was replaced by minimization of the reprojection error. This paper
points out that renormalization can be modified so that it outperforms
reprojection error minimization. The key fact is that renormalization
directly specifies equations to solve, just as the “estimation
equation” approach in statistics, rather than minimizing some cost.
Exploiting this fact, we modify the problem so that the solution has
zero bias up to high order error terms; we call the resulting scheme
hyper-renormalization. We apply it to ellipse fitting to demonstrate
that it indeed surpasses reprojection error minimization. We conclude
that it is the best method available today.
- Least squares fitting of quadratic curves and
N. Chernov and H. Ma
In: Computer Vision,
Editor S. R. Yoshida, Nova Science Publishers 2011; pp. 285-302.
In computer vision one often fits ellipses and other conics to observed
points on a plane or ellipsoids/quadrics to spacial point clouds. The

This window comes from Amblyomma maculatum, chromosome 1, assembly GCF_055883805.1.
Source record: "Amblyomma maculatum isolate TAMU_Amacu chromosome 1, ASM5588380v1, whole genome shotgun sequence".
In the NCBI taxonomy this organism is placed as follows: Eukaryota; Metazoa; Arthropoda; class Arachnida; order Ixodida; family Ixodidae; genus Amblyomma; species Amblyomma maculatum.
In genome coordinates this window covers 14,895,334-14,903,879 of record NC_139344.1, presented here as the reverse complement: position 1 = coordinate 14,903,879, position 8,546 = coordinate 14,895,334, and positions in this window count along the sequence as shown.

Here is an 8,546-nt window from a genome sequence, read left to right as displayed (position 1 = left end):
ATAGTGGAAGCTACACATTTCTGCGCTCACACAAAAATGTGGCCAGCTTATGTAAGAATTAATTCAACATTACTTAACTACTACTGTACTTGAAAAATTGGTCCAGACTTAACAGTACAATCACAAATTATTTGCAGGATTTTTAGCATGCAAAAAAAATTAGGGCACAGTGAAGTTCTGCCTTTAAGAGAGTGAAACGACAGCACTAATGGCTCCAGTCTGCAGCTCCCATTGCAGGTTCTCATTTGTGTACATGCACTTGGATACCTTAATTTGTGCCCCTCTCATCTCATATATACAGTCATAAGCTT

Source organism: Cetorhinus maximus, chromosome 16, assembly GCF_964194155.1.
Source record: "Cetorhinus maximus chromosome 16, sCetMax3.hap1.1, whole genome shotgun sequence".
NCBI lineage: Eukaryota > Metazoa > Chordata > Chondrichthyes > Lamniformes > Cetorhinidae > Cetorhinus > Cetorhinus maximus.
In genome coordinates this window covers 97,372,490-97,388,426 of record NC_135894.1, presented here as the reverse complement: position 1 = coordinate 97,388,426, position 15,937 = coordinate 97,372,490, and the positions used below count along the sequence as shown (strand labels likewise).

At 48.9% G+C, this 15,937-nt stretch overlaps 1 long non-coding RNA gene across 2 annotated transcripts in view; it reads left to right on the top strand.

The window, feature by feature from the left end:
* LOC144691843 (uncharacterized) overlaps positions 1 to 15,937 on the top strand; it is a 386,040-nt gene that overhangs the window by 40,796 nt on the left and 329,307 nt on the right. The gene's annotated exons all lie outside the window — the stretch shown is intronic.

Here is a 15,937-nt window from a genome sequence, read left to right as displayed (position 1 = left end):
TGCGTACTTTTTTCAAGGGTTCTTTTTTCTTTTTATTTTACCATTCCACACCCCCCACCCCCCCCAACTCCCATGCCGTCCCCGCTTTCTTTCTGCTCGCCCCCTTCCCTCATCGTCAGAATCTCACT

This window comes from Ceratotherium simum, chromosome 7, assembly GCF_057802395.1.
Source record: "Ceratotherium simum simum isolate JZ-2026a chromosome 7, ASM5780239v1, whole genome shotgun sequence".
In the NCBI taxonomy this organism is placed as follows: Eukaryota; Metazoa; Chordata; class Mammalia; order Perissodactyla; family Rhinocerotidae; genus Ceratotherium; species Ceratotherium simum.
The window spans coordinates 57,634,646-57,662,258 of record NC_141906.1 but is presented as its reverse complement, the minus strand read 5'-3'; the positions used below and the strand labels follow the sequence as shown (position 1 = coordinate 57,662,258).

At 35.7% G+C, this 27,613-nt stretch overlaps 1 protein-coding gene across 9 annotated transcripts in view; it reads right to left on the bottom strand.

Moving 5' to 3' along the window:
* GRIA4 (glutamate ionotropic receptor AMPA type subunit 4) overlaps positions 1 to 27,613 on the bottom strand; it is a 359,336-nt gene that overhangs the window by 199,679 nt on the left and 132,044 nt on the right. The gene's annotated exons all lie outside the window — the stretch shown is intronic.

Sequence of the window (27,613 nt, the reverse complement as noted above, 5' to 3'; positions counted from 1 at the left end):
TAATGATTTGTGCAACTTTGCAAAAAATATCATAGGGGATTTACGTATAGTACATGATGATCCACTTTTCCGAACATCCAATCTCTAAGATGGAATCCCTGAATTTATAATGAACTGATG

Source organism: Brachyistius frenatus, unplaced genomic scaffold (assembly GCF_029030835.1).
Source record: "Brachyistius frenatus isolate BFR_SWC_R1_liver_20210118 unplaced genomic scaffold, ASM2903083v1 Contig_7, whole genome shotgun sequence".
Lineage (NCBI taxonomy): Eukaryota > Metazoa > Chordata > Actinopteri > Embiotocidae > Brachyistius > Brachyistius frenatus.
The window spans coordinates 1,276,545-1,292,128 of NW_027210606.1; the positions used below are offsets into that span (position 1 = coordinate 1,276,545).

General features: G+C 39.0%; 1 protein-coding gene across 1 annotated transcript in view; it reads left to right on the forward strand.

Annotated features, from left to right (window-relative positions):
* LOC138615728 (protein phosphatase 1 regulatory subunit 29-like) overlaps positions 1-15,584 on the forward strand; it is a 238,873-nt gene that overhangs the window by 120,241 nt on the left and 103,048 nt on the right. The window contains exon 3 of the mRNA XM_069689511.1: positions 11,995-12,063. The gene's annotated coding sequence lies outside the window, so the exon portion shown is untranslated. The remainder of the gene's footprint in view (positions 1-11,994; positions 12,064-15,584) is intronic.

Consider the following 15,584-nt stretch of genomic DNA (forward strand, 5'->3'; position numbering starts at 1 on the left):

most accurate and robust fit is obtained by minimizing geometric
(orthogonal) distances, but this problem has no closed form solution
and most known algorithms are prohibitively slow. We revisit this issue
based on recent advances by S. J. Ahn, D. Eberly, and our own. Ahn has
sorted out various approaches and identified the most efficient one.
Eberly has developed a fast method of projecting points onto
ellipses/ellipsoids (and gave a proof of its convergence). We extend
Eberly's projection algorithm to other conics, as well as quadrics in
space. We also demonstrate that Eberly's projection method combined
with Ahn's most efficient approach (and using Taubin's algebraic fit
for initialization) makes a highly efficient fitting scheme working
well for all quadratic curves and surfaces.
- Statistical analysis of curve fitting methods in
A. Al-Sharadqah and N. Chernov
Theor. Imovir. ta Matem. Statyst., 84 (2011), 4-17.
Regression models in which all variables are subject to errors are
known as errors-in-variables (EIV) models. The respective parameter
estimates have many unusual properties: their exact distributions are
very hard to determine, and their absolute moments are often infinite
(so that their mean and variance do not exist). In our paper Error
analysis for circle fitting algorithms (see Electr. J. Stat.
3 (2009), pp. 886-911) we developed an unconventional
statistical analysis that allowed us to effectively assess EIV